Sulfated samples of the three different lithotypes were submitted to temperatures ranging from 200 to 800 °C and leached in water under controlled pH. The REO extraction was calculated for each sample. It is defined as the ratio between the amount of remaining REO in the filter cake after water leaching and the initial amount contained in the sample. The results are shown in Fig. 7. Maximum REO extraction was attained at about 700 °C, which varied from 73 to 82%, depending on the sample (Fig. 7a). Acid addition ratios were 0.25, 0.21, and 0.34 kg of sulfuric acid per kilogram of ore, for foscorite, bebedourite, and flogopitite, respectively. The acid addition was a function of the sample composition in which elements from the alkaline and alkaline earth groups are the main acid consumers, followed by phosphor, iron, and aluminum. A sharp drop in REO extraction can be noticed for temperatures higher than 700 °C, reaching extractions close to 0% at 800 °C. This result is unexpected, since the decomposition of lanthanum sulfate (responsible for 24% of total rare earth oxides), is expected to take place at 1100 °C, according to TGA results. The iron and thorium extraction (Fig. 7b) fell drastically at 700 °C, reaching values of lower than 1%. This behavior agrees with TGA results and thermodynamic simulation. The low thorium extraction may be attributed to the atmosphere inside the sample, which may have affected its decomposition in the same way as it affected the rare earth decomposition at temperatures higher than 700 °C. This drastic decrease in Th extraction takes place at temperatures 50 °C lower than that for REE, creating a window for selective extraction for rare earth. If the ore is heated at 700 °C, it is expected to attain a maximum REO extraction and a lower Th and Fe extraction. This scenario is favorable for downstream processing, because iron should be extracted before REE separation by solvent extraction. Thorium, in particular, will follow REE in the downstream process, and even if it is further removed, it may cause disposal problems due to its radioactive nature. The decomposition behavior for some hydrated heavy rare earth sulfates (Dy, Y, Pr, and Sm) shown in Fig. 5 (300–500 °C) was not confirmed by the experimental data, since the ratio LREE/HREE was kept the same after roasting at 700 °C and water leaching. This decomposition behavior agrees with that reported by Nathans and Wendlandt [23].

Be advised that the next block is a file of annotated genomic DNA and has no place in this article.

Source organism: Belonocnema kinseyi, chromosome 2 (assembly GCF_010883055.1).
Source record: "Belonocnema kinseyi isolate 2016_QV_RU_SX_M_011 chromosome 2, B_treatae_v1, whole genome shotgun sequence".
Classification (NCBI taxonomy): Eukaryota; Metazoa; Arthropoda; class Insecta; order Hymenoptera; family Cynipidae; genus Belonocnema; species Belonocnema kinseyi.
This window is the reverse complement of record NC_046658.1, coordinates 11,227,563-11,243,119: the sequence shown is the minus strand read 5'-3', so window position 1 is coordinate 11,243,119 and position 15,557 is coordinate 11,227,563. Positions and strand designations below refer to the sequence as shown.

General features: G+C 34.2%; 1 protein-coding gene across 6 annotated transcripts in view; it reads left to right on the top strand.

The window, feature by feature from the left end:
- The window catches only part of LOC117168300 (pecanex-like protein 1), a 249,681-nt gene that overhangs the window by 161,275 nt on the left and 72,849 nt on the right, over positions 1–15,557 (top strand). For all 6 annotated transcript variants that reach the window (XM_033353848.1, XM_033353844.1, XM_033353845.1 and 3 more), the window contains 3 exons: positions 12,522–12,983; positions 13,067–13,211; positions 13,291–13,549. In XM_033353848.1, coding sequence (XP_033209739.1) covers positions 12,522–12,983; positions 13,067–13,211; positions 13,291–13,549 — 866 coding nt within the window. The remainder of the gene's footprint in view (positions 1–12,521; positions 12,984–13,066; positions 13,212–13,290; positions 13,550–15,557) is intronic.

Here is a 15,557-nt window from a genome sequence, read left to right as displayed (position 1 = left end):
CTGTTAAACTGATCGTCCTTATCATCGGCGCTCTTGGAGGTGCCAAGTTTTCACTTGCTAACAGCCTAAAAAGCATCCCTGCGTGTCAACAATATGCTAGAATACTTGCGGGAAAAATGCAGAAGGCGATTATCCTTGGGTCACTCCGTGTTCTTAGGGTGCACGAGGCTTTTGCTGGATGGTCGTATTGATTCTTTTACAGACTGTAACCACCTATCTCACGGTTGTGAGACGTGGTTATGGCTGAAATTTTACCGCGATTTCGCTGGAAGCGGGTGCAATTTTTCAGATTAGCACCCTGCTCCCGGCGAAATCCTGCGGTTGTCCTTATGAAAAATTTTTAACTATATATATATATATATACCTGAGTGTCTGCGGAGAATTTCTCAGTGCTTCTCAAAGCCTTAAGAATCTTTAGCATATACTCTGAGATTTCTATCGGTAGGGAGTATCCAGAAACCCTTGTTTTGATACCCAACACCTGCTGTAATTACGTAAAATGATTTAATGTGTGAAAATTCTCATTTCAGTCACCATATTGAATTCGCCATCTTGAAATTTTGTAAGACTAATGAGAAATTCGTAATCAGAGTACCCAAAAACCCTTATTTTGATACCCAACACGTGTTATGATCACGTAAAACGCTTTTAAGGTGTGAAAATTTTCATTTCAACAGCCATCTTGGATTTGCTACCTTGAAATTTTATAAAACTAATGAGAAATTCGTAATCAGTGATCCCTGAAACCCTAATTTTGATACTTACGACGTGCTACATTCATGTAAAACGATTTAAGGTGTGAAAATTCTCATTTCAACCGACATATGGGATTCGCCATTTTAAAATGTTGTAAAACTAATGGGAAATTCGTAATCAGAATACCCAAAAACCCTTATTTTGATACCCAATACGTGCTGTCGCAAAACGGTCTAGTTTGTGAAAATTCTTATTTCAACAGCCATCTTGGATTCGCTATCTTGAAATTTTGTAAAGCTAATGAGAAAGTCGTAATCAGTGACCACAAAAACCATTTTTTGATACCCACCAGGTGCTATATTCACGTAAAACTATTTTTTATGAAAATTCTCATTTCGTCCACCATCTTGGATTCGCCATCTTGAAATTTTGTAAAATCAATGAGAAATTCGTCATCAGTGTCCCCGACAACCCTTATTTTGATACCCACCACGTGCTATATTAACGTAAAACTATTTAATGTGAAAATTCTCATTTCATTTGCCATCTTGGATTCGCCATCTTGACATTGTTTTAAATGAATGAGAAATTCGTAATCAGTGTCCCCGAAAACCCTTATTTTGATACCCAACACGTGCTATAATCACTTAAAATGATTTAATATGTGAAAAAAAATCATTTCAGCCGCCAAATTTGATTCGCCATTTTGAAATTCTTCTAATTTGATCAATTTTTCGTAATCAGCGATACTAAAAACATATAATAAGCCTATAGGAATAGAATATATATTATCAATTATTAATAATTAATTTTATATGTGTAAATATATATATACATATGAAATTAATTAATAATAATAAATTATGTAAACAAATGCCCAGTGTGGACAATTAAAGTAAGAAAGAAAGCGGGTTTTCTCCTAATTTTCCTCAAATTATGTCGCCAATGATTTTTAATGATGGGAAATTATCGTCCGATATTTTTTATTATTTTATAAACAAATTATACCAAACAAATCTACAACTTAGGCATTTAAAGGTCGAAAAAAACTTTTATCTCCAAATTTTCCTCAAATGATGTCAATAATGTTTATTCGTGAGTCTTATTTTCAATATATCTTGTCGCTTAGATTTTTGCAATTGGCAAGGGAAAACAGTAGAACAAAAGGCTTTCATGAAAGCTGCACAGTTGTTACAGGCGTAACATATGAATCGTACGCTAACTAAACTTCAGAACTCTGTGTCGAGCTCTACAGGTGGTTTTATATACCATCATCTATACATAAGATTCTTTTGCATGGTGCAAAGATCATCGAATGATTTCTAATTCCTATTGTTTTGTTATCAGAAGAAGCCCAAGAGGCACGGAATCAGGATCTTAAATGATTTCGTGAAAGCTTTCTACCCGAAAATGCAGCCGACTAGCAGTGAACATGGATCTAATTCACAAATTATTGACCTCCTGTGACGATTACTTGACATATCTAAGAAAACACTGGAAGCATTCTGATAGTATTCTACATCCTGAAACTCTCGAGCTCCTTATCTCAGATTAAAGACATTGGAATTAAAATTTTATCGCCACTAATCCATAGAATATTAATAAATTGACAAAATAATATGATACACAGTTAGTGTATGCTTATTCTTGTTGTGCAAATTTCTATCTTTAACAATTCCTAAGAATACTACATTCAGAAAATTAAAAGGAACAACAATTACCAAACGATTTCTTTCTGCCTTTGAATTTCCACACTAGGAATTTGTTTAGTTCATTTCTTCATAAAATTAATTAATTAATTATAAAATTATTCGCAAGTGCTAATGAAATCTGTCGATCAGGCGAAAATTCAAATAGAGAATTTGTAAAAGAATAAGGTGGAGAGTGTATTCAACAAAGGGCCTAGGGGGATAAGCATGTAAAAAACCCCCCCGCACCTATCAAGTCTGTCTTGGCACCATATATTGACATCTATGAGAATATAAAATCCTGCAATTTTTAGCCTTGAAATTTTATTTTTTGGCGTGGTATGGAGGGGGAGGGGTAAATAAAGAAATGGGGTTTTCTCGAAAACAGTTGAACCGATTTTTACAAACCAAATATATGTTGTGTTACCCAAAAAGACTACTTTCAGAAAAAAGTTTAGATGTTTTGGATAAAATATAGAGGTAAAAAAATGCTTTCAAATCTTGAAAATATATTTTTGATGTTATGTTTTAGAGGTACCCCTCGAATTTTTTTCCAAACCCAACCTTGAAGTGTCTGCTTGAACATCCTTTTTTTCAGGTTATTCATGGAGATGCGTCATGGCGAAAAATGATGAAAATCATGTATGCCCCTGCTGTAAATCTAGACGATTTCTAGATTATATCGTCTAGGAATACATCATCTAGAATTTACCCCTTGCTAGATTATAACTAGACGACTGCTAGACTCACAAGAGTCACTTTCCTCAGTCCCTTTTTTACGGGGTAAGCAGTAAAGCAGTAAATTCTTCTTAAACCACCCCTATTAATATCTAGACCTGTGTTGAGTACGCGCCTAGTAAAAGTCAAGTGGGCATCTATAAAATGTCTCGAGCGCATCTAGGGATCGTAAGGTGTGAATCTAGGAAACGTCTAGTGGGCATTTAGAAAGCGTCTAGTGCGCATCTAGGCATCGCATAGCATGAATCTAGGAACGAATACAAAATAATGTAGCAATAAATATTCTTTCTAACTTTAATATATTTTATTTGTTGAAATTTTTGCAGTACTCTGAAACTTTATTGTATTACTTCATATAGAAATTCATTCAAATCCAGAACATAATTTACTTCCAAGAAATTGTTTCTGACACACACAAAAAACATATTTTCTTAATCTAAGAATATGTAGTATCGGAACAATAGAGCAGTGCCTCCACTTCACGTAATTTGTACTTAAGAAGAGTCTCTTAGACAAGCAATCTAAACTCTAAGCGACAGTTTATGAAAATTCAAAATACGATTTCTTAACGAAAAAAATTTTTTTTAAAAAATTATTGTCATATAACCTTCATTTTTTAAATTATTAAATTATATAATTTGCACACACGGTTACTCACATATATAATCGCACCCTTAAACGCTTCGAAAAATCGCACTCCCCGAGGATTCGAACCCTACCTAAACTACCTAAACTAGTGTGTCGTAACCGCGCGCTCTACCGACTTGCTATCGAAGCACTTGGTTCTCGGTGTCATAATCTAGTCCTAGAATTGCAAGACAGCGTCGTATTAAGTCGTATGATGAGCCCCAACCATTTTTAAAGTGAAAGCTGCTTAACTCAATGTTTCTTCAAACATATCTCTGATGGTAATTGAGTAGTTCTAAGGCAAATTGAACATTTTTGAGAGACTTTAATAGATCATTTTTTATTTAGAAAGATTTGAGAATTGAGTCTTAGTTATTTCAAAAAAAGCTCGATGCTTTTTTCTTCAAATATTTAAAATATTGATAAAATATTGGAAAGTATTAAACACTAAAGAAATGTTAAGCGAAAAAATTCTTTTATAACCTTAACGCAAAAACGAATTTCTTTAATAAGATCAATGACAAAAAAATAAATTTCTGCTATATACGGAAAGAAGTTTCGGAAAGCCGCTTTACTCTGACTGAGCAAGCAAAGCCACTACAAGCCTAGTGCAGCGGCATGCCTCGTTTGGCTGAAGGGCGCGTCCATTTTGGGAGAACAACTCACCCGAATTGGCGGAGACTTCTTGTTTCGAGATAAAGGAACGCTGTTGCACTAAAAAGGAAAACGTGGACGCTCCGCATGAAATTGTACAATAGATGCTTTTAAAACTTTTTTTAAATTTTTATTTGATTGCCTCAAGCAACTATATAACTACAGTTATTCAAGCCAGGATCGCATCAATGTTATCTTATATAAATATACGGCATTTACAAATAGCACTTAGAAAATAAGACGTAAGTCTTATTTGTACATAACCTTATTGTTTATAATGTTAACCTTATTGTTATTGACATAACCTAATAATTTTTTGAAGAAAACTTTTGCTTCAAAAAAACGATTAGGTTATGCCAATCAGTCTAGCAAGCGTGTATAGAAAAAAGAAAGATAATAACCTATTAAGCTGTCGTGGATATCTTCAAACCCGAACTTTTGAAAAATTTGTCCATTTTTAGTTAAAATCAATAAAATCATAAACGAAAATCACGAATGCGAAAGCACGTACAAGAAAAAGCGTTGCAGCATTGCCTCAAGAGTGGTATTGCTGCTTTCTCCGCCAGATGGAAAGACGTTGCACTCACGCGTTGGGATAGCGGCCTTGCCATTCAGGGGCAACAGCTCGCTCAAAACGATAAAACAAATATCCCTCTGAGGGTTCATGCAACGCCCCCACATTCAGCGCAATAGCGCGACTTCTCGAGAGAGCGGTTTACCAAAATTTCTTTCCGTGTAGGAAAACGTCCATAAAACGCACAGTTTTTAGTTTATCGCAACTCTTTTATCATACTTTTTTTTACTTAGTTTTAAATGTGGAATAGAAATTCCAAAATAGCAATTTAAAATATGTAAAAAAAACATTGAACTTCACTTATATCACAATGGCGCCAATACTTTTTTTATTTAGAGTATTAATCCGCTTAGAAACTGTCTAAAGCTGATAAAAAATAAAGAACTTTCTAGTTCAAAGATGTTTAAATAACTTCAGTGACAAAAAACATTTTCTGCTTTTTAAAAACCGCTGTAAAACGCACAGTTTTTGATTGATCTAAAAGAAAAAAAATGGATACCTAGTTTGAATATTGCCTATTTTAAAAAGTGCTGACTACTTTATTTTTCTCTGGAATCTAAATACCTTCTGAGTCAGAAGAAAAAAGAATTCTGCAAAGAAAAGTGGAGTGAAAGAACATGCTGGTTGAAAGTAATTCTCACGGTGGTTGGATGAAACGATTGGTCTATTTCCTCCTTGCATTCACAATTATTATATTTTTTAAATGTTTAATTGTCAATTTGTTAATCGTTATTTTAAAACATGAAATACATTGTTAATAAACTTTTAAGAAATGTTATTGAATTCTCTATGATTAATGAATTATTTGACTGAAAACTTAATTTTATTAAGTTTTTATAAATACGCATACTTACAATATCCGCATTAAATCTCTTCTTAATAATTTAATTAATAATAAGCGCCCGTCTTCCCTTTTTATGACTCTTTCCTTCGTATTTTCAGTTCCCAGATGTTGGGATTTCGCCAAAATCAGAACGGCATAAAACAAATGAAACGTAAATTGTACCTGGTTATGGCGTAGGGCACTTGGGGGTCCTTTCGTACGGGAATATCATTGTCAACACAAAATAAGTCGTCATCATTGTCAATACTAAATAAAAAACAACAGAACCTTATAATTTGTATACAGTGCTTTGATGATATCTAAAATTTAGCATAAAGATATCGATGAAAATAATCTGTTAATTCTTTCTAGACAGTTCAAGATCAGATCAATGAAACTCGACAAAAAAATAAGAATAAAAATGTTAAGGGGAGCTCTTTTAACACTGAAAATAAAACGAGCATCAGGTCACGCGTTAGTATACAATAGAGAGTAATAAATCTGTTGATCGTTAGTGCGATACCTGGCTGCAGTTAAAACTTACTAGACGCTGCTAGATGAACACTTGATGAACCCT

Fig. 7

a Rare earths, and b iron and thorium extraction obtained for three different lithotypes. Sulfuric acid addition of 0.25, 0.21, and 0.34 kg/kg of ore for foscorite, bebedourite and flogopitite, respectively. Mixing time of 15 min

Other reactions, apart from Eqs. (1)–(7), may be taking place during heating. Equations (8) and (9) are examples of the reverse reaction for sulfation and may take place at temperatures higher than 400 °C where sulfuric acid has already decomposed into gaseous SO3 and H2O. The formation of insoluble phosphates or the presence of a reductive atmosphere inside the ore charge may be responsible for the decrease in rare earth extraction at temperatures higher than 750 °C, and the decrease in thorium extraction at temperatures higher than 700 °C. These mechanisms are under investigation and the results will be discussed in future works.
$$ {\mathrm{REE}}_2{\left(\mathrm{S}{\mathrm{O}}_4\right)}_{3(s)}+2{\mathrm{H}}_3\mathrm{P}{\mathrm{O}}_{4(l)}\overset{\Delta }{\to }2\mathrm{REEP}{\mathrm{O}}_{4(s)}+3{\mathrm{H}}_2{\mathrm{O}}_{(g)}+3{\mathrm{SO}}_{3(g)} $$
(8)
$$ {\mathrm{REE}}_2{\left(\mathrm{S}{\mathrm{O}}_4\right)}_{3(s)}+{\mathrm{P}}_2{\mathrm{O}}_{5(g)}\to 2\mathrm{REEP}{\mathrm{O}}_{4(s)}+3{\mathrm{SO}}_{3(g)} $$
(9)

The increase in REO extraction at 700 °C may be due to structural changes taking place in the crandallite structure [27], a mineral which hosts some of the REE present in the ore.

5 Conclusions